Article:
While in a meeting with people inside the video game industry, Vice President Joe Biden reportedly suggested the idea of “smart gun” technology that doesn’t allow anyone to fire it but the owner. Smart gun tech has been fought by the pro-gun lobby for many reasons; from privacy issues to what they see as over regulation on the firearm industry.
Smart guns come in a few forms. Biometrics are one variation; they have a fingerprint key on the trigger. Another more readily available form is a magnetic ring — the trigger has a magnetic block that doesn’t allow it to be pulled back unless you are wearing the matching ring for the gun. That system usually has an override function as well; once the ring is ready to fire (wearing the right ring) you can disable the ring function, allowing anyone to fire. The New Jersey Institute of Technology is also working on a Dynamic Grip Recognition technology, which would track the owner’s hand size, strength and grip style. There are others developing the same technology, but the New Jersey Institute of Technology is the only one that currently boasts a 90% recognition rate or higher.
Gun lobbies are fighting things like this because they supposedly violate “privacy” (in the case of another related technology–one that would put a permanent micro-chip in your finger–this might be true) or because they simply dislike regulations. In light of the recent mass shootings, however, it would seem that there is not nearly enough regulation.
An assault weapons ban is also very likely to be suggested by Biden, and the Obama administration has already declared support for such a ban. Opposition to such a a ban will be strong, though.
As Huffington Post reports:
Friday’s meeting comes a day after the National Rifle Association rejected Obama administration proposals to limit high-capacity ammunition magazines and dug in on its opposition to an assault weapons ban, which Obama has previously said he will propose to Congress. The NRA was one of the pro-gun rights groups that met with Biden during the day.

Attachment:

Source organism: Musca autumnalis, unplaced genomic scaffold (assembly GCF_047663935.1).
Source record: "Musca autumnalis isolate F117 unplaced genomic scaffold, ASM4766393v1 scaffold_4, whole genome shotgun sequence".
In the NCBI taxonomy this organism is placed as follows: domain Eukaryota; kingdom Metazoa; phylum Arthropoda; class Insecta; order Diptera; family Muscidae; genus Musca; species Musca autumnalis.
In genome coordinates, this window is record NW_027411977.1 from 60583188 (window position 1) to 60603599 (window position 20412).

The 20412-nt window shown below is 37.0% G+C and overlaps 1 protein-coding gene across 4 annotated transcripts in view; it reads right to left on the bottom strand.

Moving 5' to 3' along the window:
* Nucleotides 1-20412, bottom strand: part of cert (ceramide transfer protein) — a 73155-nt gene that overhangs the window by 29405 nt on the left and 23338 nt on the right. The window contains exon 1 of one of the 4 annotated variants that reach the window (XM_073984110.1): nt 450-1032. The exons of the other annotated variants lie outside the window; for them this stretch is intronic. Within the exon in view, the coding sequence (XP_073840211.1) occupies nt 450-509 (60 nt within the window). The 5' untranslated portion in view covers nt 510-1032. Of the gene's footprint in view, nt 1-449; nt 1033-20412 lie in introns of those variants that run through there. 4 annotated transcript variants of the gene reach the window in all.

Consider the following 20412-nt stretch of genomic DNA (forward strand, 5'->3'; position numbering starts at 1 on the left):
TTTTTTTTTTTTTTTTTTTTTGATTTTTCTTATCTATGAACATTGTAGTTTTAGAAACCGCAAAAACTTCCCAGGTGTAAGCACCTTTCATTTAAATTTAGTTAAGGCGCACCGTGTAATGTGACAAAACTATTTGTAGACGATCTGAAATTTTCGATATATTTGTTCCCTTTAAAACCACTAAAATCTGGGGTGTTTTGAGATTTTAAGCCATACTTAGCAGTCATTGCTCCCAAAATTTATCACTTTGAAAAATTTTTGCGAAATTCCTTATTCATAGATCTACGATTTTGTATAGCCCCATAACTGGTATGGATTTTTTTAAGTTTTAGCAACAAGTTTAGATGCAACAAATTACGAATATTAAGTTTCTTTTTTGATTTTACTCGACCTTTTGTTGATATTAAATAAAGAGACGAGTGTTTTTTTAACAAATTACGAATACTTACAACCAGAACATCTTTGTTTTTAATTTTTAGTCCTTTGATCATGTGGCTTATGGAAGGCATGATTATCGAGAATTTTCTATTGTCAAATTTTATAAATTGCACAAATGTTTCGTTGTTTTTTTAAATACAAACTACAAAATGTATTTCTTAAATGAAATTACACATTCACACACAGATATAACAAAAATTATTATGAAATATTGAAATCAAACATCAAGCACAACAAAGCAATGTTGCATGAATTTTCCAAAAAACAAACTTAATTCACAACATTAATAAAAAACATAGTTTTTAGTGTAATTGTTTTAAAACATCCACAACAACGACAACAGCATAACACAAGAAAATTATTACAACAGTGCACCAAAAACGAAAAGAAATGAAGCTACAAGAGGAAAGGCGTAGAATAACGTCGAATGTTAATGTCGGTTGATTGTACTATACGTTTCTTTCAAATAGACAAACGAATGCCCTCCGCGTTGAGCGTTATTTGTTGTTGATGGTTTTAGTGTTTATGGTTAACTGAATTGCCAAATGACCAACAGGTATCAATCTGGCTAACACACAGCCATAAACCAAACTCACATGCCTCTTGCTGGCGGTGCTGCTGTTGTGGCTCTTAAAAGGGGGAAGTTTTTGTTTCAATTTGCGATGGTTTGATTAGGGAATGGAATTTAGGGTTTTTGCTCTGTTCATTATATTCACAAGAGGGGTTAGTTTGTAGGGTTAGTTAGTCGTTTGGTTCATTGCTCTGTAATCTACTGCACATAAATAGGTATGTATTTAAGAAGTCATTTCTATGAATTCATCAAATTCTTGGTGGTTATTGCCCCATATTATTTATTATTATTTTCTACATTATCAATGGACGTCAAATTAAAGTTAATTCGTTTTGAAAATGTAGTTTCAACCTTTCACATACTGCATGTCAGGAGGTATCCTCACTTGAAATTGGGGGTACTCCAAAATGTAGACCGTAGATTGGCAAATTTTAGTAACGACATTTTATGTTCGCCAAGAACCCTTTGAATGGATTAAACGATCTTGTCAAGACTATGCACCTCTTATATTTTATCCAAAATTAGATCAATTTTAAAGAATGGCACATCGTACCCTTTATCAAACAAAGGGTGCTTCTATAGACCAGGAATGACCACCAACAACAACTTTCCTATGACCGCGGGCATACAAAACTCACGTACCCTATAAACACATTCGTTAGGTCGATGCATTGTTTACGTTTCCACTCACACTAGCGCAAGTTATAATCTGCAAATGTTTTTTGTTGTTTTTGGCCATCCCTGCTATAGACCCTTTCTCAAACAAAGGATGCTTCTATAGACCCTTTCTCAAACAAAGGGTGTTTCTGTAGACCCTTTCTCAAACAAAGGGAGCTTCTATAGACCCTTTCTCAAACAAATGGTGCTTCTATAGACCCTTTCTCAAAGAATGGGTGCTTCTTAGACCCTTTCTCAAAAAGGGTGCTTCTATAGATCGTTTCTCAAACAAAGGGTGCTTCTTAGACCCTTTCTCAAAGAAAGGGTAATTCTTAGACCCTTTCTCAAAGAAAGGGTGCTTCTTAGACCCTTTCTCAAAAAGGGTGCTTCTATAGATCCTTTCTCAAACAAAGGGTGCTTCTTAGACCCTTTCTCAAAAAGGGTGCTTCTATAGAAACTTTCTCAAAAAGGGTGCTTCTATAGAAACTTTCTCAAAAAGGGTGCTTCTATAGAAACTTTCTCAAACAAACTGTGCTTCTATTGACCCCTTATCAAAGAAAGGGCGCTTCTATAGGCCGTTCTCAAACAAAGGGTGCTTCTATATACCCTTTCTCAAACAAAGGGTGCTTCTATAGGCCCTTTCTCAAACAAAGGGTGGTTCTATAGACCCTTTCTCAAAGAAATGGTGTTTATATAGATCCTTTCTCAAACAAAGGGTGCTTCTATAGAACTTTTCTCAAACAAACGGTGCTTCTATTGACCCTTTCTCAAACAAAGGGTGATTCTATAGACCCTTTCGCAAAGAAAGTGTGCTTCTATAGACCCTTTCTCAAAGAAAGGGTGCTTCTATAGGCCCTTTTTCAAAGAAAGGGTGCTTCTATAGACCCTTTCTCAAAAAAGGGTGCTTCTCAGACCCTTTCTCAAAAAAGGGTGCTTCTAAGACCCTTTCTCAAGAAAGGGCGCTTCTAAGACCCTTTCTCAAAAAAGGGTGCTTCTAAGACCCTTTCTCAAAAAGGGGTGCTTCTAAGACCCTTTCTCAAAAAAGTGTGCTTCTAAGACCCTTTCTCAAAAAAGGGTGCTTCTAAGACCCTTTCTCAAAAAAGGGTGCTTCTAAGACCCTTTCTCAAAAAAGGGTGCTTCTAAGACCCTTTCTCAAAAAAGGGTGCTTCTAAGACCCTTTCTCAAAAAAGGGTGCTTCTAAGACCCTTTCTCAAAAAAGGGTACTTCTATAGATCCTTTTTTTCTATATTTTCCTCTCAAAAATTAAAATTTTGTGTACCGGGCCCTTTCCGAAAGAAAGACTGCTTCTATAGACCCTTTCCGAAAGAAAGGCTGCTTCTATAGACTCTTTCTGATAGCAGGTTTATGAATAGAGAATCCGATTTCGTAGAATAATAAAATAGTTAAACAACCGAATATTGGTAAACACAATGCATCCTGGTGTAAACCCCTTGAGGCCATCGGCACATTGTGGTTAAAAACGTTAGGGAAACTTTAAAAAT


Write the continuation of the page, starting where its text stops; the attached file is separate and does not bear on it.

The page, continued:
NRA president David Keene, asked Friday if the NRA has enough support in Congress to fend off legislation to ban sales of assault weapons, indicated it does. “I do not think that there’s going to be a ban on so-called assault weapons passed by the Congress,” he said on NBC’s “Today.”
Gun advocates point to the FBI statistics for rifle kills in 2011 as evidence that such a ban was pointless — after all, there were “only” 323 murders committed with rifles. They’re failing to see the point, though. In a normal murder (it’s sad this term exists and makes sense), most people aren’t going to go for the semi-automatic assault rifle as a weapon of choice. Indeed, they’ll grab a bat, or a hammer, or a knife or — in over half of all murders in 2011 — a handgun. The issue is the killings that are done with assault rifles, because it has the potential to injure or kill multiple people at once (rather than being restricted to one at a time), as we tragically saw in Newtown.
It really shouldn’t be a yes/no decision when discussing limiting access to high-powered firearms, whether it be through a ban or better technology. We need to decide how to do it.
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